دانلود مقاله ISI انگلیسی شماره 38093
عنوان فارسی مقاله

خودکارآمدی فرزند پروری و مشکلات رفتاری در کودکان در معرض خطر بالا برای مشکلات رفتاری اولیه: نقش واسطه ای افسردگی مادر

کد مقاله سال انتشار مقاله انگلیسی ترجمه فارسی تعداد کلمات
38093 2008 12 صفحه PDF سفارش دهید محاسبه نشده
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عنوان انگلیسی
Parenting self-efficacy and problem behavior in children at high risk for early conduct problems: The mediating role of maternal depression
منبع

Publisher : Elsevier - Science Direct (الزویر - ساینس دایرکت)

Journal : Infant Behavior and Development, Volume 31, Issue 4, December 2008, Pages 594–605

کلمات کلیدی
فرزند پروری خودکارآمدی - مشکلات رفتاری در کودکان - اوایل دوره کودکی - افسردگی مادران
پیش نمایش مقاله
پیش نمایش مقاله خودکارآمدی فرزند پروری و مشکلات رفتاری در کودکان در معرض خطر بالا برای مشکلات رفتاری اولیه: نقش واسطه ای افسردگی مادر

چکیده انگلیسی

Abstract Parenting self-efficacy (PSE) has been positively linked to children's adjustment and negatively associated with maternal depression. However, most PSE research has been cross-sectional, limited to predominantly white, middle-class samples, and has not examined potential mechanisms underlying associations of PSE with children's behavior. The present study investigates: (1) how PSE changes over time, (2) the relationship between age 2 PSE and children's behavior problems 2 years later, and (3) the potential mediating role of maternal depression in relation to the association between PSE and child problem behavior. Participants are 652 ethnically and geographically diverse mothers and their children, at high risk for conduct problems. PSE increased between ages 2 and 4 and higher initial levels predicted lower caregiver-reported age 4 conduct problems after controlling for problem behavior at age 2. The relationship between PSE and later conduct problems was mediated, however, by maternal depression. These findings suggest maternal depression as a potential disruptor of caregiver confidence in early childhood, which has implications for the design and focus of parenting interventions.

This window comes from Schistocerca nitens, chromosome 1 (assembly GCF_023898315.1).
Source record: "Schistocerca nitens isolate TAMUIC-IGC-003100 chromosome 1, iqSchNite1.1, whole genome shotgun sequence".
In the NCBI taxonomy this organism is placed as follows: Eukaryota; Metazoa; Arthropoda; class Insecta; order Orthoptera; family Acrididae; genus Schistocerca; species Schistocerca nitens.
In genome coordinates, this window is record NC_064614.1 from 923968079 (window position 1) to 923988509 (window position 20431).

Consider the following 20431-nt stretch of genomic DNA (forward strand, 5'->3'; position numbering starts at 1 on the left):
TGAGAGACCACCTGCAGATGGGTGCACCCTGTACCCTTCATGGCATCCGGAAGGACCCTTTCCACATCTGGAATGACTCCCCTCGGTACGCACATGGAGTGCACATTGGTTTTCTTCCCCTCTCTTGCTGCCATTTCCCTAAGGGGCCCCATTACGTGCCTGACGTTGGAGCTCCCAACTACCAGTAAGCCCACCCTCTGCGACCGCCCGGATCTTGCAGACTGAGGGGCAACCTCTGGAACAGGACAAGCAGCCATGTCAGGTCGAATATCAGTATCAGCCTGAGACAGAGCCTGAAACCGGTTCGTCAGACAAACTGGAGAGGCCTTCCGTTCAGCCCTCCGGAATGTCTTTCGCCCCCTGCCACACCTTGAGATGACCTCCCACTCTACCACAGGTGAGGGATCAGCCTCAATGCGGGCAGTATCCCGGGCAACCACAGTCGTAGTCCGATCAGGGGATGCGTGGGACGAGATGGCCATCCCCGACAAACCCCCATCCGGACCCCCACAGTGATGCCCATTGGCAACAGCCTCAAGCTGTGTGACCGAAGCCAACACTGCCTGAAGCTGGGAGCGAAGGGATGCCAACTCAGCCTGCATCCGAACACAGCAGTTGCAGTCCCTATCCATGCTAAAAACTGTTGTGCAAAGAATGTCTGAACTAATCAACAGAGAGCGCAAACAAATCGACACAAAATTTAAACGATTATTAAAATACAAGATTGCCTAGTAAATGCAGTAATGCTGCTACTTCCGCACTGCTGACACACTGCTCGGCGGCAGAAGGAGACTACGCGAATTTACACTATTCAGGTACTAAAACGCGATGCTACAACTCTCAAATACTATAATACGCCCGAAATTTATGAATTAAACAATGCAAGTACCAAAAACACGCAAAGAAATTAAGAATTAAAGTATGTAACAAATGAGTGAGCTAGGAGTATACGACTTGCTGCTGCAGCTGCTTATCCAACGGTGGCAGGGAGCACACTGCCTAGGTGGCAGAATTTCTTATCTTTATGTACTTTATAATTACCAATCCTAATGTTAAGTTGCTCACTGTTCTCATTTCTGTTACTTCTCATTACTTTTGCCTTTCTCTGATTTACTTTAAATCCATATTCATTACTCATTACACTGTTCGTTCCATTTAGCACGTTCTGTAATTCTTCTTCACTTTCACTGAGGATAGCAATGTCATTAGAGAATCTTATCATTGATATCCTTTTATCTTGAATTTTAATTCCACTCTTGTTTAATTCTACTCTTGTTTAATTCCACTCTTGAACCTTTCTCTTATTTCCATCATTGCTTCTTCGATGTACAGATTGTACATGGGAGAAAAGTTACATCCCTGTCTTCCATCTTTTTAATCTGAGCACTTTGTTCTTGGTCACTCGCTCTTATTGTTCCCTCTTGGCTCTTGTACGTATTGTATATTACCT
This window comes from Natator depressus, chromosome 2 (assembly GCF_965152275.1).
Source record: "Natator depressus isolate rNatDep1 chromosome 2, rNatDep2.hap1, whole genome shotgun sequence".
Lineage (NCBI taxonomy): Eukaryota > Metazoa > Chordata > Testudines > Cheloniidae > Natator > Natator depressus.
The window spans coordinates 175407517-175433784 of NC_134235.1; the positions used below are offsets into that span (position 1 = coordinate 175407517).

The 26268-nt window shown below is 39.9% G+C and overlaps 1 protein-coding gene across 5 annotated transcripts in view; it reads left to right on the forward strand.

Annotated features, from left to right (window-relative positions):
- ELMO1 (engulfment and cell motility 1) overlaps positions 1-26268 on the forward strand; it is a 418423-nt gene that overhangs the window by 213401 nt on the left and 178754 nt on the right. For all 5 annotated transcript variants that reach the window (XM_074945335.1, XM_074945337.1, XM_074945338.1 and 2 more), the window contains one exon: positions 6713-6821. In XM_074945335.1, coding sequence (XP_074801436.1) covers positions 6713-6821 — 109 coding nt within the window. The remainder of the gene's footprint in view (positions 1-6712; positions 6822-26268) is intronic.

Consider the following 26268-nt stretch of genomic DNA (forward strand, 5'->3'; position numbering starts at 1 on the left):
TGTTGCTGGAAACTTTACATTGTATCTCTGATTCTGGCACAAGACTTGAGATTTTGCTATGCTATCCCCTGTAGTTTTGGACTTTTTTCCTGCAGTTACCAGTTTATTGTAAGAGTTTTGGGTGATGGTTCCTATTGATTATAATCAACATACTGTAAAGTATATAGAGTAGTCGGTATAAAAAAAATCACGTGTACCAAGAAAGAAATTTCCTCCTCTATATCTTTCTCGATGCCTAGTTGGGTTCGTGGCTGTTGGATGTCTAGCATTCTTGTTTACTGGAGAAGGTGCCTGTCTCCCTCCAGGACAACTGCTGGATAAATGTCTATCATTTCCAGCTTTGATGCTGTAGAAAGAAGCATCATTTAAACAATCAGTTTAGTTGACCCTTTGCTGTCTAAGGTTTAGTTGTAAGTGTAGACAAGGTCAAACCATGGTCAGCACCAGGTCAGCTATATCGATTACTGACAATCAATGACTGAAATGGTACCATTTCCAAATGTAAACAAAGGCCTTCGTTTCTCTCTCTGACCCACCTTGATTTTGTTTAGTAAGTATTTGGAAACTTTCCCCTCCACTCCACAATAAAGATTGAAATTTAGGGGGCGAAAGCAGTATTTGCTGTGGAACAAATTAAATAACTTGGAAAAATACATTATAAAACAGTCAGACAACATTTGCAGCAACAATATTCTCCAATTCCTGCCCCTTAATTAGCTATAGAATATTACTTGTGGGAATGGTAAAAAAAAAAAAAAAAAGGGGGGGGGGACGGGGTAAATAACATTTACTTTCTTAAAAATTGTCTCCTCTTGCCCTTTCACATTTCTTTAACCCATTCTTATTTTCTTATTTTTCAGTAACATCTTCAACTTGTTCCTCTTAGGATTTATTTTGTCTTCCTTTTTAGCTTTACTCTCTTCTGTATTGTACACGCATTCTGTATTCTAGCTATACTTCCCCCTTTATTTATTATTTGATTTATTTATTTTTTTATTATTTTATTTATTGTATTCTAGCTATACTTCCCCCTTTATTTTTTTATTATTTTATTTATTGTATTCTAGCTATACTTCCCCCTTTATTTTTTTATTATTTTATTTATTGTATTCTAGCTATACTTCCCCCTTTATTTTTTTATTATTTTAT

مقدمه انگلیسی